tational weight gain and includes the promotion of appropriate weight before, during, and after pregnancy. In addition, HRSA considers preconceptional and interconceptional counseling and full implementation of the 2009 pregnancy weight gain guidelines to be important changes in the care that is provided to women. Finally, HRSA is committed to continued research on effective interventions to promote healthy weight in women before and after pregnancy and to help women achieve weight gain during pregnancy that is within the recommended ranges.


In considering ways to disseminate the IOM pregnancy weight gain guidelines, Phelan said, workshop participants face three large questions: One, do we know how to help women gain the recommended amounts of weight in pregnancy? Two, are we ready to translate the knowledge into action? Three, what should the future look like?

Results from the Fit for Delivery study, a randomized controlled trial to prevent excessive weight gain in pregnant women, provide one answer to the first question. The study recruited 200 normal weight and 200 overweight and obese pregnant women, each of whom was assigned to either standard care or standard care plus a lifestyle modification treatment program. The intervention, which was low intensity, focused on gestational weight gain, healthy eating, moderate physical activity, behavioral strategies, and motivation. Motivation was addressed in one face-to-face visit at the research center at the beginning of the study combined with weekly mailing of printed cards that challenged the women to engage in a different health behavior each week. All of the women received three brief phone-based counseling sessions and additional phone intervention if they were gaining too much or not enough weight. The women also received weight gain graphs after each of their regularly scheduled prenatal visits so that they could see how their weight gain compared to the guidelines. All the data were collected before the 2009 IOM revised guidelines were published, so results were based on the 1990 guidelines. However, after the appearance of the revised guidelines, the data were re-analyzed according to those guidelines, and the results were the same.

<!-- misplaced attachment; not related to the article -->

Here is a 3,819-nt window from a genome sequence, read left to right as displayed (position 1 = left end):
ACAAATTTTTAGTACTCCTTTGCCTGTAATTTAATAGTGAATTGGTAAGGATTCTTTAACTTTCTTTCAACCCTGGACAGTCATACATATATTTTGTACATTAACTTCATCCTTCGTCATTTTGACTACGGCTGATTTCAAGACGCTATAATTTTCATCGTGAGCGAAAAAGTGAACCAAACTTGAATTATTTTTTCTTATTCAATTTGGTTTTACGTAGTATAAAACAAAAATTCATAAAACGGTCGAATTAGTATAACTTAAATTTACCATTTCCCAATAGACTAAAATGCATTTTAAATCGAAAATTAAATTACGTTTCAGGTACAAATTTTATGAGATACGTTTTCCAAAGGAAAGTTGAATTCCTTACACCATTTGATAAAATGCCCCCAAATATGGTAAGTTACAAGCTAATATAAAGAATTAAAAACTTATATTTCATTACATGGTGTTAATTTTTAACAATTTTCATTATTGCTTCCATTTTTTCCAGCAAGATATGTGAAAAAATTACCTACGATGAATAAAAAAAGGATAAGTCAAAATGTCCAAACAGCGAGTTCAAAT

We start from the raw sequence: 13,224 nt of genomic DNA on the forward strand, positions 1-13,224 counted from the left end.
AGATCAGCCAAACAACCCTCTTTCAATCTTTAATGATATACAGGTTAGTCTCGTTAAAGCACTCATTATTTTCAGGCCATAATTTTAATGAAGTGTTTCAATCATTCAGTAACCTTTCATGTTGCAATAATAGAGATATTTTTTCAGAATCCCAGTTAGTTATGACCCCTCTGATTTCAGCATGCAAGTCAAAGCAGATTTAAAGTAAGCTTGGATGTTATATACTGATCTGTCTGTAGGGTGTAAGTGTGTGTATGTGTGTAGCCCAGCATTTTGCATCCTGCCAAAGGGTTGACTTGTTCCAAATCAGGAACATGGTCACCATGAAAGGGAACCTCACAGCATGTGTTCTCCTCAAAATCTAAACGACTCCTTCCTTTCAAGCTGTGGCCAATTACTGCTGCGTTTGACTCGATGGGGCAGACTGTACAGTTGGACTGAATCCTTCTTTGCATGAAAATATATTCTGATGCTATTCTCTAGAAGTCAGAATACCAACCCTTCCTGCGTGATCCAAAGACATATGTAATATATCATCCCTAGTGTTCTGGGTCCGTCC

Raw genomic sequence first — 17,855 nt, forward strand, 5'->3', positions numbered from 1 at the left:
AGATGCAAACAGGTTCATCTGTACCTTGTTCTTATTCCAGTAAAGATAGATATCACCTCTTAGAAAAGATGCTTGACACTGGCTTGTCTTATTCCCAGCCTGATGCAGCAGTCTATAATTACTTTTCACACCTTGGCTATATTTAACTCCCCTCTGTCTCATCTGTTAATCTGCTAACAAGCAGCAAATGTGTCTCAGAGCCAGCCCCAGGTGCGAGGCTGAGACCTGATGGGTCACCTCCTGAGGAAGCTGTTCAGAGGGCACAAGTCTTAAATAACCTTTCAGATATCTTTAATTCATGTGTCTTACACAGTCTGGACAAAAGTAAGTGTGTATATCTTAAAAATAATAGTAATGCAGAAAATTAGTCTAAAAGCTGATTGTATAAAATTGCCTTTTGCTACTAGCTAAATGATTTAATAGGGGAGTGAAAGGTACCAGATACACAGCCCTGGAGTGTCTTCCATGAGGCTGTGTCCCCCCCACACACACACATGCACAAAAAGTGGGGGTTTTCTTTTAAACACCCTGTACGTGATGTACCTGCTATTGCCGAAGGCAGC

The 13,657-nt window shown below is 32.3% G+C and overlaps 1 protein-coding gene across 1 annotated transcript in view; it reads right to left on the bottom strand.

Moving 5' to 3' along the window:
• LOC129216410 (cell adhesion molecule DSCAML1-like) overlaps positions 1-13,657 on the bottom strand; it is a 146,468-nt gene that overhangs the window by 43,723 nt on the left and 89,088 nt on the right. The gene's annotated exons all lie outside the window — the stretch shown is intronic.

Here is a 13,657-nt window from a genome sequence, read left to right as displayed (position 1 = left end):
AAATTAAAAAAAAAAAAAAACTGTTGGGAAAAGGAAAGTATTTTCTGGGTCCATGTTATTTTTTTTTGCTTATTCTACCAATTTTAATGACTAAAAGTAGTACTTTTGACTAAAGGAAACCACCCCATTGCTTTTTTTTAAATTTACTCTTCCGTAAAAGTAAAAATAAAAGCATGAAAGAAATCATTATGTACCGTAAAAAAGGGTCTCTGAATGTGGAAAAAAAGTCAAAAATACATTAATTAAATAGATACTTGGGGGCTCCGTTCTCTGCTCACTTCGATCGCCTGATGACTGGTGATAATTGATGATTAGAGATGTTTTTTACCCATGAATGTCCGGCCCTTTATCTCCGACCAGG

The study’s results showed that the intervention appeared to prevent excessive weight gain in the normal-weight women but not in the overweight and obese women. Fifty-two percent of the normal-weight women who received standard care exceeded the weight gain recommended in

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